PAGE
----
• In your two households you have cats. As you know, we have a beagle, Cami. Learn from them. First of all you may think that you own them, but you don't. And don't think of yourself as smarter than they are, because you are not. What they know, and you don't, is that they enjoy life and they love more than you will ever know because they are not concerned with themselves, just with you. Your obligations are to try to love them back in equal parts -- though you can't ever really do it.

• Don't get “too big for your britches” (yep, there's an r in there). Britches are pants and the point is that you should fit into the life you were given. Certainly, have aspirations, but temper them with the knowledge that you are no better or worse than anyone else. If you ever forget this point, go back to the one about the cats and dogs. It is something else they inherently know.

• Don't be saddened too much by death. It is part of life. When the old folks in your life die, or even one of those cats or dogs, you will grieve, but in equal part you must celebrate their lives. Life and death are two sides of the same coin, and like those sides they have a shared value.

• Don't let the media (the ones you carry in your hands and the ones on TV, radio or in print) dictate anything to you. Your life is to be cherished, and you do so by paying attention to every little thing. Be mindful of the weather, other people, the colors of the day, the quiet sometimes unnoticed people. There is so much and it is up to you not to miss it. You will, however, miss it if you allow electronic gadgets to focus all of your attention.

• Stay close to family. Over the course of a lifetime, there will be many dramas within family, but they are just that: dramas, with beginnings and endings, and less important than last year's hit movie. See family members as loved ones, not as the characters they may think they are playing.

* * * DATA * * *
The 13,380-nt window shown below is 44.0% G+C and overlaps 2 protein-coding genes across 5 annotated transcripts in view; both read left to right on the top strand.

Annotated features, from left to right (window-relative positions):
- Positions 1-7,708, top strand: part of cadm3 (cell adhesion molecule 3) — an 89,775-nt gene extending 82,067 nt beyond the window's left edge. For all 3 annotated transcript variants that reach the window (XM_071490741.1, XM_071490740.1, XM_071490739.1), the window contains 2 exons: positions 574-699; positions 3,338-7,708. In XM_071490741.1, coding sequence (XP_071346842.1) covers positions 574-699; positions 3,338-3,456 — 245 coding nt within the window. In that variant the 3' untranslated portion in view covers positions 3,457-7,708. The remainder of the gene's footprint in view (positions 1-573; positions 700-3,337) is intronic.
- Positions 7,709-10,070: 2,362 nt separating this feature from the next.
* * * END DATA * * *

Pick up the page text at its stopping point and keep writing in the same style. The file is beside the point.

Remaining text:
• Plan to do things, but don't expect them to happen. Every once in awhile a picnic gets spoiled by rain or ants or excessive heat. Shrug it off. Make that lemonade from sour lemons.

• Above all, don't take anything too seriously. Seems the world these days has an epidemic of serious-itis. It makes for gun play and wars, for long-term feuds and short-term spats. You probably make use of the word that expresses an appropriate reaction to those who take themselves too seriously: “Really?”

• And lastly (even in my day dream the girls uttered a collective sigh of relief), don't consider a word I said as all that important. Live your own lives, never stop learning and being interested (and therefore interesting) and someday tell your grandchildren that “it all comes out in the wash.” And if it doesn't? So what?

As for me, it is time to wake up. Or maybe not.

Meandering appears Fridays. To share your thoughts on this column (or on most anything) with News Editor Mike O'Hare, write to the Leader Times, P.O. Box 978, Kittanning, PA 16201 or via e-mail to